In November of 2017, we met Betty (she/her/hers) and liz thomson (they/them/theirs) through the interview on November 20, 2017. They had just moved in together that fall and were adjusting to their new apartment in Greenwood, Indiana. Liz, who is an adoptee and identifies as bi/queer and gender non-conforming, interviewed Mom to get her thoughts on how the new situation was going. In September of 2018, Mom passed away and left liz with the logistics that follow a death, but also a deeply unexpected void in their life. Trying to cope in a healthy way, liz wrote Toilet Talks, a semi-fictional play about their elder care experience. Toilet Talks will be a.... Read More
What do you mean, you’re retiring at the end of the year?! You can’t do that! We’ve been together for twenty years! You can’t just walk out on me like that!
When you’re a long-term HIV/AIDS survivor and have been relying on the same healthcare provider for quite some time, changing doctors can be problematic, both physically and emotionally. It’s like losing a boxing coach.
I have been with the same large HMO here in San Francisco since 1992. Doctor “C” has been my primary caregiver for most of that time. I.... Read More
The Importance of National Native HIV/AIDS Awareness Day
Human immunodeficiency virus (HIV) is a virus that attacks the body’s immune system, making it difficult to fight off diseases, infections and certain cancers. HIV specifically attacks the body’s CD4+ cells, a type of T-cell that has a critical role in our adaptive immune system. When an unknown virus, bacteria, or pathogen enters the human body, CD4+ cells are required to stimulate the immune system in making the machinery to fight off the unknown intruder. Without CD4+ cells, it becomes difficult for the human body to regulate immune responses, increasing the risk of death from diseases and infections as common as the cold. When HIV destroys CD4+ cells, impairing the functionality of the immune system, this leads to the acquired.... Read More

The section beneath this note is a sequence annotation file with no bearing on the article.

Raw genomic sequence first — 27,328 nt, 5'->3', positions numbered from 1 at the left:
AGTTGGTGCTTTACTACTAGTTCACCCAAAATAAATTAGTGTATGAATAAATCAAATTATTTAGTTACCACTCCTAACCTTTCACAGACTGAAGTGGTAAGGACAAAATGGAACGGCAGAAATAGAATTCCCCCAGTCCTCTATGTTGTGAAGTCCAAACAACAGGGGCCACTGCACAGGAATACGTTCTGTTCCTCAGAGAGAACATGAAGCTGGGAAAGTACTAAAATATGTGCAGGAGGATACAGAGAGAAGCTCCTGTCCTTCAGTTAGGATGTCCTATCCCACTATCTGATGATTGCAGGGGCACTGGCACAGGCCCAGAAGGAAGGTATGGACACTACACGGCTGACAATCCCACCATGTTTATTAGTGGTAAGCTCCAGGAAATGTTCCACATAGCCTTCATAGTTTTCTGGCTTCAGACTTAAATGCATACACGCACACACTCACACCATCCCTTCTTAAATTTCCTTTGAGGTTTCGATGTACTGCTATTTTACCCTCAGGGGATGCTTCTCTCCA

What happens when the heroes of Stonewall descend on Capitol Hill?
Fifty years ago this June, the global movement for LGBTQ rights was born at New York City’s Stonewall Inn, and the people who started that movement — first a riot, then a revolution — are responsible for the access that lesbian, gay, bisexual, transgender, and queer people have today. Many of those heroes are still among us, and on Wednesday, March 13th, SAGE brought a busload of activists, allies, and the heroes themselves down to Washington, D.C. for a national day of advocacy. More than 100 people spent the day on Capitol Hill, meeting their Members of Congress and urging support for policies that would improve the lives of LGBT elders.